US says NATO has agreed to command all Libya operations
NATO reached a "political agreement" Thursday to command not only the no-fly zone over Libya, but all other operations aimed at protecting civilians, a senior US official said.
The remarks by the official, who spoke to reporters on condition of anonymity, contradicted those by NATO's secretary general Anders Fogh Rasmussen who said the deal applied only to a no-fly zone.
"The key issue here is the political agreement," the official said.
"By this weekend, we should be able to execute, not only the command and control for the no-fly zone, which we did this evening (in Brussels), but also the command and control of the protection of civilians," he added.
"What had divided this alliance, which was the question: 'should NATO take the control of this entire operation or not,' that division has been overcome," the official said.
"All 28 members have now agreed that this is something that NATO must take on and will take on," he said in a conference call.
French, British and US forces launched military strikes against Libya on Saturday in line with UN Security Council resolution 1973, which called for "all necessary measures" to protect Libyans from Moamer Kadhafi's forces.
However, Washington, which has troops deployed in Iraq and Afghanistan, has sought a limited role and has pushed for transferring command and control of the operation from the coalition to NATO.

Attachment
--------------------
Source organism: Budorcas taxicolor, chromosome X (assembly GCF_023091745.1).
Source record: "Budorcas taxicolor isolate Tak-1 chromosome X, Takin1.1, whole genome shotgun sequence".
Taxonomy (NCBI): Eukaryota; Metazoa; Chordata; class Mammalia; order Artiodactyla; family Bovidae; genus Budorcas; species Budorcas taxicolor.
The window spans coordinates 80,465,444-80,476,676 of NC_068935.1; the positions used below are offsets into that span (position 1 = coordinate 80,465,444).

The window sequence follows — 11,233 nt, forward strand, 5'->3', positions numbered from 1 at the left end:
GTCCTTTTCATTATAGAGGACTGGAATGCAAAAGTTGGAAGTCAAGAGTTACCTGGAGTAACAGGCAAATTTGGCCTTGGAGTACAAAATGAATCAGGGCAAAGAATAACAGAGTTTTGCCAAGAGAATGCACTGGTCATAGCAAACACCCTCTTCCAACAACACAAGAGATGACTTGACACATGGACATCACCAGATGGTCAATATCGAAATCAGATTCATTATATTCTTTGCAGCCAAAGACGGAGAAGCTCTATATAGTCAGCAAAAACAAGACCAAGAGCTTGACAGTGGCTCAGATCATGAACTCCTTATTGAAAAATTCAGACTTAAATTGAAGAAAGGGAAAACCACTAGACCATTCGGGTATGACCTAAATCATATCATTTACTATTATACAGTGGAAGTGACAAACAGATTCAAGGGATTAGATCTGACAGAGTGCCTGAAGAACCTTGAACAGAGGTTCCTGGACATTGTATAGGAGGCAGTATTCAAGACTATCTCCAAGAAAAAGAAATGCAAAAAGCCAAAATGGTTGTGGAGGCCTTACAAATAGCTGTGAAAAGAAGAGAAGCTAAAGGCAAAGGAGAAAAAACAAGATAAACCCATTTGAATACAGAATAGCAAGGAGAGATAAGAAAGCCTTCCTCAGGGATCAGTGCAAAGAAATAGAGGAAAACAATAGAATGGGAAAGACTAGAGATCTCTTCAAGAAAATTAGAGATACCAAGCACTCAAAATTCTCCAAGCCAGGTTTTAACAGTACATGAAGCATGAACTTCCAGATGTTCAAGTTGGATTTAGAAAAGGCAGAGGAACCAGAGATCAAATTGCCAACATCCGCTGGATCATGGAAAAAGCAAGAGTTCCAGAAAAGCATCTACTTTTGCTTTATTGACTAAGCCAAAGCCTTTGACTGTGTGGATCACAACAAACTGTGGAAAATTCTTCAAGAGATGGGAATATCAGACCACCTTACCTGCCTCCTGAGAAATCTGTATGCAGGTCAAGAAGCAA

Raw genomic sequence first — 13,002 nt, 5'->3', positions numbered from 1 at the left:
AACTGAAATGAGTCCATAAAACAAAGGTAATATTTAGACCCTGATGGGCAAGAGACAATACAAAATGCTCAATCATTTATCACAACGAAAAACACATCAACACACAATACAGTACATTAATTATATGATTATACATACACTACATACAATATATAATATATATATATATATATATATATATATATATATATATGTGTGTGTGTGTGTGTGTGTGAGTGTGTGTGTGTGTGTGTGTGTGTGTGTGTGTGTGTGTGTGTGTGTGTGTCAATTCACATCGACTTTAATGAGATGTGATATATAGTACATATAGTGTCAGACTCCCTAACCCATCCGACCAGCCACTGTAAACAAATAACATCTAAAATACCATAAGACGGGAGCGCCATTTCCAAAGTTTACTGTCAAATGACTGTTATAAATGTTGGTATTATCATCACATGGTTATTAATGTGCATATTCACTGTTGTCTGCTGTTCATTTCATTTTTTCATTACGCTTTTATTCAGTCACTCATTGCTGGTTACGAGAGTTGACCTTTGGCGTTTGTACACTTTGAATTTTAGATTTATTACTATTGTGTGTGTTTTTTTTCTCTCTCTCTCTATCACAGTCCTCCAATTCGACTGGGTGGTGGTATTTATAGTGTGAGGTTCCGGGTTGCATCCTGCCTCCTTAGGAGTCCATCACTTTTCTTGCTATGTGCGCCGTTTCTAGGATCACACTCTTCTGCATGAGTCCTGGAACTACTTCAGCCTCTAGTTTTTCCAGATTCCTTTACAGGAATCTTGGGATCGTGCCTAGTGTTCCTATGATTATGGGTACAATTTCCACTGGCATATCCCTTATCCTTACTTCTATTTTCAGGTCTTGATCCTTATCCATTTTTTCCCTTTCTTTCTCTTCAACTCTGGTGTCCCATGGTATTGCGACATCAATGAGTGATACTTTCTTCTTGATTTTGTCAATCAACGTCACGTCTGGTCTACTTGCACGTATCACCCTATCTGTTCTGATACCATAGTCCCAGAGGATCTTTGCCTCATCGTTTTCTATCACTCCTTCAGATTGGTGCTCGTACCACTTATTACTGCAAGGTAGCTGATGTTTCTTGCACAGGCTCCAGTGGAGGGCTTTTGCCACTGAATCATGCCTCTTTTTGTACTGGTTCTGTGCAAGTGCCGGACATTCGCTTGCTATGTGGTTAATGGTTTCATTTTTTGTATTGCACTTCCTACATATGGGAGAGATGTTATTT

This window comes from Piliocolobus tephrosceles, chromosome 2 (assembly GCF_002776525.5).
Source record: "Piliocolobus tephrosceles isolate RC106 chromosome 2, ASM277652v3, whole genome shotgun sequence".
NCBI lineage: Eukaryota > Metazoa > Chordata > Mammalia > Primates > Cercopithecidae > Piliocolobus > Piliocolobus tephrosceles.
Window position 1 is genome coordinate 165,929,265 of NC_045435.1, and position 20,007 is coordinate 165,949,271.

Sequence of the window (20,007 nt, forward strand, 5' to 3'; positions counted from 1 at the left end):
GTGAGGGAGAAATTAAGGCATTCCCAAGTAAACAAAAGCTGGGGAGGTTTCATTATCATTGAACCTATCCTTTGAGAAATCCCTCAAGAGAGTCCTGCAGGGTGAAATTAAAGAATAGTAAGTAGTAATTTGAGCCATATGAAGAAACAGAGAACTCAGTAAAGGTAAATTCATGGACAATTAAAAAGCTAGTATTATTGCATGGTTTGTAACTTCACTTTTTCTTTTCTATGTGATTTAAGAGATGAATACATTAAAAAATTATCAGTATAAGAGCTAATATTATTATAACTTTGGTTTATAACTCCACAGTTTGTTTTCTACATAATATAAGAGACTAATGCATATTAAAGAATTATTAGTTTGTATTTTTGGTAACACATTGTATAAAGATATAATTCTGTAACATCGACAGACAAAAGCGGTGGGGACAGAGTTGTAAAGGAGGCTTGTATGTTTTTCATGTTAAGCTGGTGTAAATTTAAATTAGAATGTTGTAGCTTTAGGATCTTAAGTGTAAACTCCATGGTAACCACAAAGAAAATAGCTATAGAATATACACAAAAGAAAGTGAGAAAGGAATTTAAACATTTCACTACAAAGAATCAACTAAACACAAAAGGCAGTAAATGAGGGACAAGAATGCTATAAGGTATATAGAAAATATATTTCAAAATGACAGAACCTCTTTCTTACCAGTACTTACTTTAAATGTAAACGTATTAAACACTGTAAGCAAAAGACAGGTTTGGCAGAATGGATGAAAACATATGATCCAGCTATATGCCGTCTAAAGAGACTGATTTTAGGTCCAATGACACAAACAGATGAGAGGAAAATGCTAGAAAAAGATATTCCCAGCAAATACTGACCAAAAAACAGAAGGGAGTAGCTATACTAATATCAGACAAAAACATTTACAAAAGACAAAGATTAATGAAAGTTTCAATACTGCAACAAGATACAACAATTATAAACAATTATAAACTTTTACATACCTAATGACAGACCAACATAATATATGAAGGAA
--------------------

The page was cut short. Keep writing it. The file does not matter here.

Rasmussen, the NATO chief, pointed out such a transfer was limited when he said: "We have now decided to enforce the no-fly zone over Libya."
Asked if and when NATO would assume control of the broader campaign, he said: "We are considering whether NATO should take on that broader responsibility. But that decision has not been made yet."
NATO has already assumed control of the naval aspect of the operation, which includes enforcing an arms embargo.
The senior administration official also said that even though Germany had refused to participate directly in the military operations in Libya, it was not actually blocking them.
"So Germany has joined the consensus at each and every stage while making clear it is not participating in the operation itself," the official said, adding it has also facilitated the operation.
For example, he said, "All the bases and infrastructure within Germany is open for the use of the NATO alliance in any operation, including many of our bases."
© 2011 AFP